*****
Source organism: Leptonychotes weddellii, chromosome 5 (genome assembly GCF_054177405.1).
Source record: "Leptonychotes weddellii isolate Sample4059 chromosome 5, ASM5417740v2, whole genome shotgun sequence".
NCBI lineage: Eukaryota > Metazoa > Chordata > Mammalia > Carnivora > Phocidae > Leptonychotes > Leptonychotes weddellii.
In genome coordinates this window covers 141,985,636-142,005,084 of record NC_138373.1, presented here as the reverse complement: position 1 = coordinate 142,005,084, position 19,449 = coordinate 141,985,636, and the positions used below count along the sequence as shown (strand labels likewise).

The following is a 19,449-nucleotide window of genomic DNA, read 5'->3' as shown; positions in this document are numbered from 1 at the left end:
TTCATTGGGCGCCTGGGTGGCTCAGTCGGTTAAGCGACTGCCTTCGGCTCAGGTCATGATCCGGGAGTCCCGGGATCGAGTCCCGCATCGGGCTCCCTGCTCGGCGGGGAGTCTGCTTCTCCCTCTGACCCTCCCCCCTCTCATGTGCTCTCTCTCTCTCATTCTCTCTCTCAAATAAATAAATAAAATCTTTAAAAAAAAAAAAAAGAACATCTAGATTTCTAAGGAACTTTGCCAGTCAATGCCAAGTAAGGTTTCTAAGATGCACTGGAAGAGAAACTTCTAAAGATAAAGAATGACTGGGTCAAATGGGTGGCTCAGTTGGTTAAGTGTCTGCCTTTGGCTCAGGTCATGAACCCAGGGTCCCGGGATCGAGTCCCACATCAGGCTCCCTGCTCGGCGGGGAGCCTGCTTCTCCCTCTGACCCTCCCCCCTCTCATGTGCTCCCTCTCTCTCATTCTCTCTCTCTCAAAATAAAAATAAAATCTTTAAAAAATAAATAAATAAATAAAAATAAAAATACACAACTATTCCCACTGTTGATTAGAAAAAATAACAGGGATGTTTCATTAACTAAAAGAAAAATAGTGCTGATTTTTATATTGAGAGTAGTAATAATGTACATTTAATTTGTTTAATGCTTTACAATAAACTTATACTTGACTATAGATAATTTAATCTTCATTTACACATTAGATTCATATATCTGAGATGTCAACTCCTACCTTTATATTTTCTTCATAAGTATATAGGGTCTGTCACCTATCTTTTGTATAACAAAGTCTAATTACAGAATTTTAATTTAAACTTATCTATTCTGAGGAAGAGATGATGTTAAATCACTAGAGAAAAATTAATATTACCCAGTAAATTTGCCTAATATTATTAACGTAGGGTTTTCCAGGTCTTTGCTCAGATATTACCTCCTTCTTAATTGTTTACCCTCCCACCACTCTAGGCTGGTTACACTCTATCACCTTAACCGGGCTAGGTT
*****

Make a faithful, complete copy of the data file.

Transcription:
Source organism: Leptonychotes weddellii, chromosome 5 (genome assembly GCF_054177405.1).
Source record: "Leptonychotes weddellii isolate Sample4059 chromosome 5, ASM5417740v2, whole genome shotgun sequence".
NCBI lineage: Eukaryota > Metazoa > Chordata > Mammalia > Carnivora > Phocidae > Leptonychotes > Leptonychotes weddellii.
In genome coordinates this window covers 141,985,636-142,005,084 of record NC_138373.1, presented here as the reverse complement: position 1 = coordinate 142,005,084, position 19,449 = coordinate 141,985,636, and the positions used below count along the sequence as shown (strand labels likewise).

The following is a 19,449-nucleotide window of genomic DNA, read 5'->3' as shown; positions in this document are numbered from 1 at the left end:
TTCATTGGGCGCCTGGGTGGCTCAGTCGGTTAAGCGACTGCCTTCGGCTCAGGTCATGATCCGGGAGTCCCGGGATCGAGTCCCGCATCGGGCTCCCTGCTCGGCGGGGAGTCTGCTTCTCCCTCTGACCCTCCCCCCTCTCATGTGCTCTCTCTCTCTCATTCTCTCTCTCAAATAAATAAATAAAATCTTTAAAAAAAAAAAAAAGAACATCTAGATTTCTAAGGAACTTTGCCAGTCAATGCCAAGTAAGGTTTCTAAGATGCACTGGAAGAGAAACTTCTAAAGATAAAGAATGACTGGGTCAAATGGGTGGCTCAGTTGGTTAAGTGTCTGCCTTTGGCTCAGGTCATGAACCCAGGGTCCCGGGATCGAGTCCCACATCAGGCTCCCTGCTCGGCGGGGAGCCTGCTTCTCCCTCTGACCCTCCCCCCTCTCATGTGCTCCCTCTCTCTCATTCTCTCTCTCTCAAAATAAAAATAAAATCTTTAAAAAATAAATAAATAAATAAAAATAAAAATACACAACTATTCCCACTGTTGATTAGAAAAAATAACAGGGATGTTTCATTAACTAAAAGAAAAATAGTGCTGATTTTTATATTGAGAGTAGTAATAATGTACATTTAATTTGTTTAATGCTTTACAATAAACTTATACTTGACTATAGATAATTTAATCTTCATTTACACATTAGATTCATATATCTGAGATGTCAACTCCTACCTTTATATTTTCTTCATAAGTATATAGGGTCTGTCACCTATCTTTTGTATAACAAAGTCTAATTACAGAATTTTAATTTAAACTTATCTATTCTGAGGAAGAGATGATGTTAAATCACTAGAGAAAAATTAATATTACCCAGTAAATTTGCCTAATATTATTAACGTAGGGTTTTCCAGGTCTTTGCTCAGATATTACCTCCTTCTTAATTGTTTACCCTCCCACCACTCTAGGCTGGTTACACTCTATCACCTTAACCGGGCTAGGTT